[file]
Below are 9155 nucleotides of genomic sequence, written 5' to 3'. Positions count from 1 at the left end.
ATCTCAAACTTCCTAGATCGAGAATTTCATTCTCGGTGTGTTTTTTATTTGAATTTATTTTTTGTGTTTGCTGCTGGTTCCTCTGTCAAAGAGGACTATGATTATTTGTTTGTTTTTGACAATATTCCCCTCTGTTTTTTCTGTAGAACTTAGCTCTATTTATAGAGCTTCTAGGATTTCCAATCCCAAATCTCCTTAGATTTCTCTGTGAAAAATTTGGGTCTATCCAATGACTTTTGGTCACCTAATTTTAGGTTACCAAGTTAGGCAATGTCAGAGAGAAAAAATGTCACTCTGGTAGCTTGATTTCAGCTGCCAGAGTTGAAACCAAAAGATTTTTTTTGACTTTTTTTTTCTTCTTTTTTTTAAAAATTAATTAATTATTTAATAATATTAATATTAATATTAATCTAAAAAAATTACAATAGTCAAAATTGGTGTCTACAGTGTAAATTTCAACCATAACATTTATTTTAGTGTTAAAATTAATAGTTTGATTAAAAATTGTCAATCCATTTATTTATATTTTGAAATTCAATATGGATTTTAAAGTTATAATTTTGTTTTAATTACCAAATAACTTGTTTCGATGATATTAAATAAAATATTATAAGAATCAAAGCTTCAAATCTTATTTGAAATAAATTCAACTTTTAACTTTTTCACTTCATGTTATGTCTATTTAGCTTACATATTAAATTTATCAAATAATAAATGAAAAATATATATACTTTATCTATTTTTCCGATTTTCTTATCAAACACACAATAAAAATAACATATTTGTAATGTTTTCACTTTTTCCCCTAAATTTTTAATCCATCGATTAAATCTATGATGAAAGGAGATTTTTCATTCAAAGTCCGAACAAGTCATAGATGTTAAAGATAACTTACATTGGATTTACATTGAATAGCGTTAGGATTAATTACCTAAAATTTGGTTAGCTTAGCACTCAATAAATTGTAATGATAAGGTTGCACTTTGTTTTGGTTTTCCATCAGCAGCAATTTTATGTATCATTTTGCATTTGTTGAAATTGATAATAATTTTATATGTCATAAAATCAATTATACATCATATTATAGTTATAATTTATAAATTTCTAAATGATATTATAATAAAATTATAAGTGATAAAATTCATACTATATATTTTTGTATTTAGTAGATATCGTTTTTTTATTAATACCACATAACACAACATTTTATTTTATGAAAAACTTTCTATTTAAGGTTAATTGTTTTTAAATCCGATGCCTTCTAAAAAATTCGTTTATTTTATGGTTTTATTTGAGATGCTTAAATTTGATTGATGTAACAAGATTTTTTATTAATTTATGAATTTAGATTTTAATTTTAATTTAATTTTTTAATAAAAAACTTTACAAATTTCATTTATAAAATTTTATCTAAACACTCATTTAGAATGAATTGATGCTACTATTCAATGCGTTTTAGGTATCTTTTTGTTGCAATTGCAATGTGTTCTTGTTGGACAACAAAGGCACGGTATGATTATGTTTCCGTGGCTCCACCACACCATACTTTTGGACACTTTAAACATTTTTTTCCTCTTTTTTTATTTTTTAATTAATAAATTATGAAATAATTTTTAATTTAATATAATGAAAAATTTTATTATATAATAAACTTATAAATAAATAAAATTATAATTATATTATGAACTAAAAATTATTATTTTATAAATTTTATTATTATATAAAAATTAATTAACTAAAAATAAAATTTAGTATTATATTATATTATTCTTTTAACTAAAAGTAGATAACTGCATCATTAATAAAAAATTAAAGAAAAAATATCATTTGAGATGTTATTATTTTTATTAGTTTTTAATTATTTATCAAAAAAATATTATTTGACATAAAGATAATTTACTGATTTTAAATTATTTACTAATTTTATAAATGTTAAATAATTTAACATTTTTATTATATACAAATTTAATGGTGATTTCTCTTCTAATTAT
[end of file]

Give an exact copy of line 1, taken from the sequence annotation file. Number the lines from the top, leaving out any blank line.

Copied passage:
Below are 9155 nucleotides of genomic sequence, written 5' to 3'. Positions count from 1 at the left end.